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Power point by Robert L. Martinez Primary Content Source: Speaking of America: Vol. II, by Laura Belmonte

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Presentation on theme: "Power point by Robert L. Martinez Primary Content Source: Speaking of America: Vol. II, by Laura Belmonte"— Presentation transcript:

1 Power point by Robert L. Martinez Primary Content Source: Speaking of America: Vol. II, by Laura Belmonte

2 On June 6, 1944, the Allied Invasion of western Europe (known as D-Day or Operation Overlord) began.

3 U.S. General Dwight D. Eisenhower coordinated a huge force of 2,000 ships, 10,000 planes, 4,126 landing craft, and hundreds of tanks and other vehicles in an attack on the shores of Normandy, France.

4 One hundred and thirty-two thousand American, British, and Canadian troops were transported across the English Channel.

5 They assaulted five beaches code-named Utah, Gold, Juno, Sword, and Omaha.

6 While the British and Canadian contingents met little opposition, American forces encountered fierce resistance, especially at Omaha Beach.

7 U.S. soldiers from the 1 st and 29 th Infantry Divisions, along with Army Rangers and amphibious tanks, were ordered to secure Omaha Beach.

8 They sustained heavy casualties, but succeeded in completing their mission.

9 By late August, more than 1 million Allied troops had landed at Normandy and swept through France.

10 After liberating Paris, they headed toward the German border.

11 Although supply problems and a reorganized German army soon stopped the Allied offensive, the D-Day operation turned the tide of the war in Europe.

12 In the following reading, Bob Slaughter, a member of the 29 th Infantry Division, recalls landing at Omaha Beach.

13 “We saw the bomb explosions…We were twelve miles offshore…”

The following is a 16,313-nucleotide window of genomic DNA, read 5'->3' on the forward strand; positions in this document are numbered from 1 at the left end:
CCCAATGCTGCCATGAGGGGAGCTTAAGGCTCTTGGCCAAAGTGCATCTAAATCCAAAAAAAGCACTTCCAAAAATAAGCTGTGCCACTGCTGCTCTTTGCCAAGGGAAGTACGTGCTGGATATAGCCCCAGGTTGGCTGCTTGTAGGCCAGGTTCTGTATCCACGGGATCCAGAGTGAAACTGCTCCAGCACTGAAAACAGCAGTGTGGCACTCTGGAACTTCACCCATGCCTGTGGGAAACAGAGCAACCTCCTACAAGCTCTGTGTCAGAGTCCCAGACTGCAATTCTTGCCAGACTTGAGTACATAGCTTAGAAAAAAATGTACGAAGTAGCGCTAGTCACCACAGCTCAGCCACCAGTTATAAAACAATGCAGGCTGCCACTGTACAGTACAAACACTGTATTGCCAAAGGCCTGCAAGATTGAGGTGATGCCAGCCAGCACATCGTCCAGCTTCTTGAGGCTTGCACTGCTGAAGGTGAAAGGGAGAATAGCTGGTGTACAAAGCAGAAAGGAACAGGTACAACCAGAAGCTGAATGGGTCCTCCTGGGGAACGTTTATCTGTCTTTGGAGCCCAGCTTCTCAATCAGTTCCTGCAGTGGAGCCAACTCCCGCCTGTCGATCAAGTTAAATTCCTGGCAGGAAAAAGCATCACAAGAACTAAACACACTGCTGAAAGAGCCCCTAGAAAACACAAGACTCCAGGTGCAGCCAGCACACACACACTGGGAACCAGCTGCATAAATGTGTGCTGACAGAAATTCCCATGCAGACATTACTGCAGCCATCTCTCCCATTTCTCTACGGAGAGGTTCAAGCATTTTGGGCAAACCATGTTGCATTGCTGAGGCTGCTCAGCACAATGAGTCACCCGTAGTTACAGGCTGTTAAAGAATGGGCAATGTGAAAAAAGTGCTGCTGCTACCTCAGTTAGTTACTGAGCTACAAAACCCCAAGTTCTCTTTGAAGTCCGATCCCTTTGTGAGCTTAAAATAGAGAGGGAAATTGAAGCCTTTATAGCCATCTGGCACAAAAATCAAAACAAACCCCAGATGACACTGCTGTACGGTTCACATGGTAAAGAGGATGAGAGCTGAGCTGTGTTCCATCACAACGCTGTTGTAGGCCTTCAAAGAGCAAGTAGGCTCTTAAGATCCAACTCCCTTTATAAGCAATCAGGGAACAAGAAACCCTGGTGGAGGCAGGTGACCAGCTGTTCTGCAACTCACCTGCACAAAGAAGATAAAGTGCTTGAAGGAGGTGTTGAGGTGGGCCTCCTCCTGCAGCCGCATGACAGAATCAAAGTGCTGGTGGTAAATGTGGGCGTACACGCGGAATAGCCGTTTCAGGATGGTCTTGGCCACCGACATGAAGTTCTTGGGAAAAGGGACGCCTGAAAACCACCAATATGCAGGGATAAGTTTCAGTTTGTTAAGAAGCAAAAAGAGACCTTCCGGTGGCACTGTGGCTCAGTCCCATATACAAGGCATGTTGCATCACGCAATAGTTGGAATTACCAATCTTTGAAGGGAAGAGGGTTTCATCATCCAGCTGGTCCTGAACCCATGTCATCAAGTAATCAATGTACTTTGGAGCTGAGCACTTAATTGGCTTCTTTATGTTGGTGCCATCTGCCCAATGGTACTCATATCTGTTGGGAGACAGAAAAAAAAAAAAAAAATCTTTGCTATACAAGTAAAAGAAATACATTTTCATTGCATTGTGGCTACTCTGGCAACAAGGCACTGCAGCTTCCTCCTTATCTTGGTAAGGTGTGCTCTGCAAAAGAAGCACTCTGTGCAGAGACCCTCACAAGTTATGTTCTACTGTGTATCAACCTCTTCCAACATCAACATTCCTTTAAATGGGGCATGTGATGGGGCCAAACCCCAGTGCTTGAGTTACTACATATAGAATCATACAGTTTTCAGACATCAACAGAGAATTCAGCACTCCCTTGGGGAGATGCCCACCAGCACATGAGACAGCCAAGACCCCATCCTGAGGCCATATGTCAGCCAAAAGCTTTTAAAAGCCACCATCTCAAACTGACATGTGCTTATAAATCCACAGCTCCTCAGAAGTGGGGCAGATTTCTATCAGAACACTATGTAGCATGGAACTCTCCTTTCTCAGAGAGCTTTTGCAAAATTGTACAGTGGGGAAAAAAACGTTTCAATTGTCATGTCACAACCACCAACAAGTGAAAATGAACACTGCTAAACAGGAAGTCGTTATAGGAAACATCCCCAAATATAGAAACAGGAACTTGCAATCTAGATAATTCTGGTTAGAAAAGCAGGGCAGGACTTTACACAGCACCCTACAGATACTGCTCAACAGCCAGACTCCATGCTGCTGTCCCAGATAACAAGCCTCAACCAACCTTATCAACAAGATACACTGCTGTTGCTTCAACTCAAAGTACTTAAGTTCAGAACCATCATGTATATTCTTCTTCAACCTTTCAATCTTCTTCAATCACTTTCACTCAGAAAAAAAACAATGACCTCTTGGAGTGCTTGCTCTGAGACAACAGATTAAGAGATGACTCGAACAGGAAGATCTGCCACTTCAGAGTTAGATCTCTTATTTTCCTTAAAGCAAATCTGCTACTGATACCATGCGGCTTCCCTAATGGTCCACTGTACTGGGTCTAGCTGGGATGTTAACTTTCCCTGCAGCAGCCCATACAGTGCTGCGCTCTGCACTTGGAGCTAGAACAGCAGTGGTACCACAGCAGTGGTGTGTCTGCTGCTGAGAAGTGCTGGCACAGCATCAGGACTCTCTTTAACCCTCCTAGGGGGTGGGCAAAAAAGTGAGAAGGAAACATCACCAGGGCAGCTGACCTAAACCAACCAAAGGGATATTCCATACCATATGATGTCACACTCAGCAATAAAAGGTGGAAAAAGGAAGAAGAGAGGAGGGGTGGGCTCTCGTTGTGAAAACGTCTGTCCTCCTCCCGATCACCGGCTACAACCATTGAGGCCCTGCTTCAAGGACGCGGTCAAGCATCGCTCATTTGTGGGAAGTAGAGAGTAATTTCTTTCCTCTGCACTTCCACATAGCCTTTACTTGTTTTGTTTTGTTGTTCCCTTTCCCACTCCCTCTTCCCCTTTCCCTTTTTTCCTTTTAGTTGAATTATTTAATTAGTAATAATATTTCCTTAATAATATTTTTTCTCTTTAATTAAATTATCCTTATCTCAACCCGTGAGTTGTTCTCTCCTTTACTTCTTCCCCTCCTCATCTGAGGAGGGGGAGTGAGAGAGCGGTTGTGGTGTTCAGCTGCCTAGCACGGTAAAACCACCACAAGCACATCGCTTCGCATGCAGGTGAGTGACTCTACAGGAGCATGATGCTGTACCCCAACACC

14 “Prior to landing, friends said their so longs and good lucks…The feeling amongst most of the men was that the landing would be a ‘walk-in affair’ …later we could expect a stiff counterattack.”


16 “The [English] Channel was extremely rough, and it wasn’t long before we had to help the craft’s pumps by bailing with our helmets…we were soaking wet.”

17 “As the sky lightened…the smoking and burning French shoreline also became more defined…the huge guns of the Allied navies opened up with what must have been one of the greatest artillery barrages ever.”

18 “Twin-fuselaged P-38 fighter bombers were also overhead protecting us from the Luftwaffe [German air force] and giving us a false sense of security.”


20 “About two or three hundred yards from shore we encountered artillery fire. Near misses sent water skyward and then it rained back on us…I thought, if this boat doesn’t hurry…I’ll die from seasickness.”


22 “About 150 yards from shore, I raised my head despite the warning…Tracer bullets were bouncing and skipping off the ramp and sides as the enemy zeroed in on the boat which had beached a few minutes before us.”

23 “Great plumes of water from enemy artillery and mortars sprouted close by…We expected A and B Companies to have the beach secured by the time we landed.”


25 “The ramp went down while shells exploded on land and in the water. Unseen snipers were shooting down from the cliffs, but the most havoc came from automatic weapons.”

26 “When I did get out, I was in the water. It was very difficult to shed the sixty pounds of equipment, and if one were a weak swimmer he could drown before he inflated his Mae West [life vest]. Many hit in the water and drowned, good swimmers or not.”

27 “I noticed a G.I. running, trying to get across the beach…an enemy gunner shot him. He screamed for a medic. An aidman moved quickly to him and he was also shot…both of them screaming…both died in minutes.”


29 “Boys turned into men…any who survived would be frightened men…Discipline and training took over.”

30 “For me it was time to get the hell away from the killing zone and across the beach…I gathered my courage and started running as fast as I my long legs would carry me. I ran low as I could to lessen the target…”


32 “It was a long way to go, one hundred yards or more. We were loaded with gear, our shoes full of water…I tripped in a tidal pool of a few inches of water, began to stumble, and accidentally fired my rifle, barely missing my foot. But I made it…”

33 “I had gotten sand in my rifle, so I don’t believe we had a weapon that could fire. I felt like a naked morsel on a giant sandy platter.”

34 “I took off my assault jacket and spread out my raincoat so I could clean my rifle. It was then I saw bullet holes in my jacket and raincoat.”

35 “I lit my first cigarette; I had to rest and compose myself because I became weak in the knees.” - Bob Slaughter 29 th Infantry Division


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